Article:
Simanaitis Says

On cars, old, new and future; science & technology; vintage airplanes, computer flight simulation of them; Sherlockiana; our English language; travel; and other stuff


ODD THINGS GET uncovered in decluttering. How about Japanese Manga comics featuring Le Cost Killer, Mr. Fix It, and 2002 Asia Businessman of the Year, now known as Interpol fugitive Carlos Ghosn. I sure wish I read 日本語 better. Indeed, sorting my collection even offered an initial red herring. 

Here, in Parts 1 and 2 today and tomorrow, are tidbits about Carlos Ghosn, his automotive career, and Manga appearances.

A Meteoric Rise. Wikipedia gives extensive details of this businessman of international stature and subsequent notoriety. I summarize them here.

Carlos Ghosn (pronounced “goin’ ”), Brazilian-born 1954, Lebanese businessman of international stature and later notoriety. Image by Nissan Motor Co. 2010 from Wikipedia. 

Ghosn speaks four languages fluently, French, Portuguese, English, and Arabic, and has studied Japanese. An engineer by training, he spent the first 18 years of his business career with Michelin. Earning a reputation of rescuing troubled operations, Ghosn moved to Renault, which he helped turn to profitability in 1997. 

In March 1999, the Renault-Nissan Alliance was formed, with Ghosn being named the latter’s CEO in June 2001. He was successful in bringing Nissan to profitability and widened his responsibilities to roles with Russian automaker AvtoVAZ in 2008 and Nissan’s newly acquired Mitsubishi in 2016.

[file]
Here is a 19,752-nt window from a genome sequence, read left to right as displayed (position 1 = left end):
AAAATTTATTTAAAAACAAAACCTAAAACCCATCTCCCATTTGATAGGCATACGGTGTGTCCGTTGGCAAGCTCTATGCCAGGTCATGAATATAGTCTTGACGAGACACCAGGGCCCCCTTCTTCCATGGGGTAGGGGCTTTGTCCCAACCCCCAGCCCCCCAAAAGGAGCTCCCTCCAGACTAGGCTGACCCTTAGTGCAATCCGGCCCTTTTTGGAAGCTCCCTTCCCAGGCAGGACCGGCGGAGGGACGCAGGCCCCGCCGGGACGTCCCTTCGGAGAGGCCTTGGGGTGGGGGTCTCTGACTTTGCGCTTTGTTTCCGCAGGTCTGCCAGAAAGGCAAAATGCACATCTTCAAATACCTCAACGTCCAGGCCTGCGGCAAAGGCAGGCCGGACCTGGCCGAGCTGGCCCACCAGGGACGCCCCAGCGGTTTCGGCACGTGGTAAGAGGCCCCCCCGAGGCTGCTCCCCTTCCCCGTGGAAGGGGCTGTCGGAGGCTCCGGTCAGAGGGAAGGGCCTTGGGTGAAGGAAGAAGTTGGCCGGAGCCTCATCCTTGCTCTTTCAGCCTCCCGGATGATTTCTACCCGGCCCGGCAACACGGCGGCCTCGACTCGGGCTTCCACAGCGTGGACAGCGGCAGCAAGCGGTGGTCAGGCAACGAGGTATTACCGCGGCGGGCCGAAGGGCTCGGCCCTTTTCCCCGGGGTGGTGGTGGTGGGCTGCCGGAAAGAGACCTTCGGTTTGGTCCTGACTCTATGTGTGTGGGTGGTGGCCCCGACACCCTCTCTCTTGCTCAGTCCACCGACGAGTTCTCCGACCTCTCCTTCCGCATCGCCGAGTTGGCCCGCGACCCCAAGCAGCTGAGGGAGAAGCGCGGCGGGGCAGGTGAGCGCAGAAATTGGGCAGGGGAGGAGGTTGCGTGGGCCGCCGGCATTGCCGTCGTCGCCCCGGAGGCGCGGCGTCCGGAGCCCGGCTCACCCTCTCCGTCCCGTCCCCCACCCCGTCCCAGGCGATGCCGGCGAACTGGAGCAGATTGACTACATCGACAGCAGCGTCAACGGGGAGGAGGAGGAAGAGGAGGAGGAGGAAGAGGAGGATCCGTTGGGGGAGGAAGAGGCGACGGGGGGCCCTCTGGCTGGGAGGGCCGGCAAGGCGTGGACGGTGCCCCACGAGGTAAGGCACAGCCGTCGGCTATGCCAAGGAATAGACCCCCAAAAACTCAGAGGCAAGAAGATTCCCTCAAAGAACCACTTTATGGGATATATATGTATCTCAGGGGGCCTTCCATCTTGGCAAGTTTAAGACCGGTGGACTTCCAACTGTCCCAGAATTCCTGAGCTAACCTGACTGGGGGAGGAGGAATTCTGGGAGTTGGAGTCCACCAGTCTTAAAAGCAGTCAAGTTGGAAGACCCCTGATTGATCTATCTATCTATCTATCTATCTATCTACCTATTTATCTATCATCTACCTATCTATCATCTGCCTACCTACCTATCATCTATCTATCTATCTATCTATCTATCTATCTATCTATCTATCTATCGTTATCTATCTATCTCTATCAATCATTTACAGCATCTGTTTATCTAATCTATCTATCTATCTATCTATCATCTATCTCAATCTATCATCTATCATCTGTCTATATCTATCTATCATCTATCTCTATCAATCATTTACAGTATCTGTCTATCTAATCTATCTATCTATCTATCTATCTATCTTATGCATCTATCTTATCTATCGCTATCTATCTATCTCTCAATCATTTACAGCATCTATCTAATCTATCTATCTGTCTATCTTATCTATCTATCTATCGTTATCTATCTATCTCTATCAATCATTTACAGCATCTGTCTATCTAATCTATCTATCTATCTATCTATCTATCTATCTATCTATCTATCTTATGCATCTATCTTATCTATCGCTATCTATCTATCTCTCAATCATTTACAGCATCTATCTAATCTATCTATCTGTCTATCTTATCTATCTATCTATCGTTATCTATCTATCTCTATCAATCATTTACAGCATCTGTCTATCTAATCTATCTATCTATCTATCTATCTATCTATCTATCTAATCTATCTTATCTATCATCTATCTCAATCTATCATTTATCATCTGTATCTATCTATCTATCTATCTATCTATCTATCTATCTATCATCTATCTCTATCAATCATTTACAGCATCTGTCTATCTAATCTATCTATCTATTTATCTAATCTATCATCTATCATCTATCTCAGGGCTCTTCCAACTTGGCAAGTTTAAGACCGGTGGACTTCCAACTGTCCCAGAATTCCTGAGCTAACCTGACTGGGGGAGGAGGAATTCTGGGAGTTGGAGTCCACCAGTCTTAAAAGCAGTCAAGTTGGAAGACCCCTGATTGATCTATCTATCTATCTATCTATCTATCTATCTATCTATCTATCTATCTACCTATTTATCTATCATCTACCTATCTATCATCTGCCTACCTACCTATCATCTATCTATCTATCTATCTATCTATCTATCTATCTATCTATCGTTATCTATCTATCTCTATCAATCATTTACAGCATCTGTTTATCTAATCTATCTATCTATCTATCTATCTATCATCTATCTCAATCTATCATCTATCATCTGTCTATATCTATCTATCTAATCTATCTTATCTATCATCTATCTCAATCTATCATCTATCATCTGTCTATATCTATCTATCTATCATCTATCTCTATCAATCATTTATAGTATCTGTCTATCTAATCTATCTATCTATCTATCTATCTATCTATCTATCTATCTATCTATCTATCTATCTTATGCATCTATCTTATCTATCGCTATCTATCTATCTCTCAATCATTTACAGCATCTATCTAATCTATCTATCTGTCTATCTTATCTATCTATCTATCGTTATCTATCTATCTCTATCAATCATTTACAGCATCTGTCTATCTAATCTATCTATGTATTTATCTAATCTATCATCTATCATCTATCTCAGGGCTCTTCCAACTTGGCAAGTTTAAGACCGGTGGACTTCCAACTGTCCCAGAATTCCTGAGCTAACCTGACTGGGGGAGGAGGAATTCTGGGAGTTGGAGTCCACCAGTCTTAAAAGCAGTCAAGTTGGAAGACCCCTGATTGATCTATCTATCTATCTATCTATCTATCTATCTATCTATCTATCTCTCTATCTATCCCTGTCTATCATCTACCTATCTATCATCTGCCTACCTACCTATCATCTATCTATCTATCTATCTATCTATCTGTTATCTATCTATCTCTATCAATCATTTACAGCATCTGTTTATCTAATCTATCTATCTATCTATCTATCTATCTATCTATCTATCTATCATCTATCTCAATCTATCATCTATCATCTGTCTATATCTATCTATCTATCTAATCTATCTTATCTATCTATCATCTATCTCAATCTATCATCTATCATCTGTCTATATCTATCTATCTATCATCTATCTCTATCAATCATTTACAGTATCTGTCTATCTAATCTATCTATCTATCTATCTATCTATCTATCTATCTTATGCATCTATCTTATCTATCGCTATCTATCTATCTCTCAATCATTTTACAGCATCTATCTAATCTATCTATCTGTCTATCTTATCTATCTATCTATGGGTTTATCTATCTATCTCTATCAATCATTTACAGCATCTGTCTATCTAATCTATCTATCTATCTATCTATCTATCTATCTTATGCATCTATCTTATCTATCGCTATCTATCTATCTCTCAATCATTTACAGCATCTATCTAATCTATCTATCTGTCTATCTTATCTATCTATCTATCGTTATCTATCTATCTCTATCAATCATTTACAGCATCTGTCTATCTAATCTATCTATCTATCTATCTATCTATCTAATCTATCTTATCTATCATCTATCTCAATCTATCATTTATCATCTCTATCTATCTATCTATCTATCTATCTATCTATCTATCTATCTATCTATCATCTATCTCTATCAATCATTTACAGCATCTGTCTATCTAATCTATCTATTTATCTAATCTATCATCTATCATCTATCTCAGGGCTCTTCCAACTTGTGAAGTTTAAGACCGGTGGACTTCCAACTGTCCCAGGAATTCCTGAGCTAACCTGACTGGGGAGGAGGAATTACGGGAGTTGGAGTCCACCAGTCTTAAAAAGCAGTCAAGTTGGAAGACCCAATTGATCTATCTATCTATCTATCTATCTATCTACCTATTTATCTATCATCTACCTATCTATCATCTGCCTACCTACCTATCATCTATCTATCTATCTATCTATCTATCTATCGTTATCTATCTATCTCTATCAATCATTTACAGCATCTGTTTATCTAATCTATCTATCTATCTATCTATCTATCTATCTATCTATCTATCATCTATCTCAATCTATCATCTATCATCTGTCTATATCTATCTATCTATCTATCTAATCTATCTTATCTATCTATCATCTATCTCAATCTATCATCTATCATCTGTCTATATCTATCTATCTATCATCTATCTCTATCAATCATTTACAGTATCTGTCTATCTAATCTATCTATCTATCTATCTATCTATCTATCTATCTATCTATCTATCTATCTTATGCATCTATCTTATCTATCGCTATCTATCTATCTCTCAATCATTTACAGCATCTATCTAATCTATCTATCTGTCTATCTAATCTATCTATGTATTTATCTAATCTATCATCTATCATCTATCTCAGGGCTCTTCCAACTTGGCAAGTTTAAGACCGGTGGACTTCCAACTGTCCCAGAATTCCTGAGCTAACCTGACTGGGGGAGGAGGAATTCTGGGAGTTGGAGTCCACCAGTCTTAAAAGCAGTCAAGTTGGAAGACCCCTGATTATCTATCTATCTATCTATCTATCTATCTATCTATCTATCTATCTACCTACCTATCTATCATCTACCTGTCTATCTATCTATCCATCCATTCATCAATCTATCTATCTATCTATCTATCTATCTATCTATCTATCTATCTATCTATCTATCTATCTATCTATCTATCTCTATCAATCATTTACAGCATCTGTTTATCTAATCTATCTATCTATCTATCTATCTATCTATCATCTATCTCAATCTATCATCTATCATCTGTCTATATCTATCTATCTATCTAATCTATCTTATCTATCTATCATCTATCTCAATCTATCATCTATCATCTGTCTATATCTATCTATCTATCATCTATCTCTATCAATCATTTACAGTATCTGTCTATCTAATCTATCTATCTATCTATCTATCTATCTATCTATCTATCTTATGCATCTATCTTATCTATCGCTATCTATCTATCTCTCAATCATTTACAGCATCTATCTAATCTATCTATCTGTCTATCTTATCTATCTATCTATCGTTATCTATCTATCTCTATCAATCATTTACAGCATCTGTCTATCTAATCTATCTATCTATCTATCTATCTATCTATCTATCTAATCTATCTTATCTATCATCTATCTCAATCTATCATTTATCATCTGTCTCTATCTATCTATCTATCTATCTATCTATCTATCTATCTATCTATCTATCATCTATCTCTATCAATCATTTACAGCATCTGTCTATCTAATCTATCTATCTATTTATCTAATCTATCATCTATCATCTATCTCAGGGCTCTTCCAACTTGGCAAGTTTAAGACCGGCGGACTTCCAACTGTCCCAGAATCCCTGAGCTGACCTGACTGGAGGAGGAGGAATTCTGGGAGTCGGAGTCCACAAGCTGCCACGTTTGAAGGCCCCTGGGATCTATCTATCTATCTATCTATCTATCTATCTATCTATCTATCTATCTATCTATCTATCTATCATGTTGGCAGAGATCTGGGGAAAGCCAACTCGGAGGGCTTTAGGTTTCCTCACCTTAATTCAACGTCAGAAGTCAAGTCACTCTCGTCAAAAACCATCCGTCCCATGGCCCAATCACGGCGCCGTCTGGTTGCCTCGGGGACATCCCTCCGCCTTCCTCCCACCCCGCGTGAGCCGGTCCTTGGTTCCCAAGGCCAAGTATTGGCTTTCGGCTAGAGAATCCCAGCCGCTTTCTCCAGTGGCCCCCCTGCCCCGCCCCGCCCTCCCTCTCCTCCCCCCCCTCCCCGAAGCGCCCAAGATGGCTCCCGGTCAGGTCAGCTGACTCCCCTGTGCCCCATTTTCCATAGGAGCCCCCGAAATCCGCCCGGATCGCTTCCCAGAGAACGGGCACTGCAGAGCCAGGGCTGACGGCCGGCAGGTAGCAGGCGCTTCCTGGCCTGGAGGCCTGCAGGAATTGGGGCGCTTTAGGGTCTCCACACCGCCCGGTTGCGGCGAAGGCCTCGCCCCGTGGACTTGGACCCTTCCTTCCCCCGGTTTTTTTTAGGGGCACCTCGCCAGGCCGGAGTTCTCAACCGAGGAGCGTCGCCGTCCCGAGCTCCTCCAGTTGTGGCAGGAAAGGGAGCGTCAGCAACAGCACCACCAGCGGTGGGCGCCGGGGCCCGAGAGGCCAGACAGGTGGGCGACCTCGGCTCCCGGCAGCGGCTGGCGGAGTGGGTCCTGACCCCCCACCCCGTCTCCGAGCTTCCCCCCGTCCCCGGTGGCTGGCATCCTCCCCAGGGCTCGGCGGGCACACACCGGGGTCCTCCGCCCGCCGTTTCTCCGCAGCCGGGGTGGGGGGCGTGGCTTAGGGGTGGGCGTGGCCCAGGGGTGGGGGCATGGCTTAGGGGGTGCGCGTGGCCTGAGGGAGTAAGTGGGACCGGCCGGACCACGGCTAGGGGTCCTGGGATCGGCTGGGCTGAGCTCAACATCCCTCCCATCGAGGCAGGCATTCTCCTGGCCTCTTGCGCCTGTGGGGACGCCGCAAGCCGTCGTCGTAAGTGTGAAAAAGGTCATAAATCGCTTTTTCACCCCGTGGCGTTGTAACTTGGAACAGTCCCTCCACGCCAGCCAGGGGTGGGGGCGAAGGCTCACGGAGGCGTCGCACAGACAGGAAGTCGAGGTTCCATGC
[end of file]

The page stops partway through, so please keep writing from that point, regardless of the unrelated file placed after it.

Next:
The Tokyo Public Prosecutors Office. Image from Wikipedia.

And Fall. On November 19, 2018, Tokyo District Prosecutors arrested Ghosn on allegations of false accounting. These included under-reporting compensation and using company assets for personal use. Residences in Rio de Janeiro, Paris, Beirut, and Amsterdam were involved in this; no allegations were made of his other digs in Tokyo and New York. 

A month later, Ghosn was re-arrested on suspicion of shifting personal loses of $16.6 million onto Nissan. Then new allegations arose, including a Renault audit uncovering €11 million in questionable expenses. 

On the Lam. On December 30, 2019, Ghosn jumped bail in a high-tech caper formulated by a father-and-son team, ex-Green Beret Michael and Peter Taylor. The Financial Times, June 29, 2021, gives details of their involvement, trial, and subsequent public atonement. 

BBC News offers Ghosn’s point of view in “Ex-Nissan Boss Carlos Ghosn: How I Escaped Japan in a Box,”July 13, 2021. To this day, he has denied any of the Japanese government charges. 

BBC Interview with Carlos Ghosn

Ghosn told BBC, “The 30 minutes waiting in the box on the plane, waiting for it to take off, was probably the longest wait I’ve ever experienced in my life.”

Wikipedia notes, “The large box carrying Ghosn was never x-rayed or checked by customs officials, because it was too big to fit inside the X-ray machine. The plane left Kansai Airport at 23:10, landing at Istanbul Atatürk Airport at 5:26 on the morning of 30 December 2019. Within an hour of the plane’s landing, a separate private jet left for Beirut.”

Wikipedia says, “While Japan and Lebanon are both members of Interpol and have had diplomatic relations since 1954, there is no extradition agreement between the two countries. Interpol has issued a red notice for his arrest.”

Tomorrow in Part 2, we turn to earlier days of Carlos Ghosn’s newsworthiness; this, within the pages of Japan’s Manga comics. ds 

© Dennis Simanaitis,, 2022 

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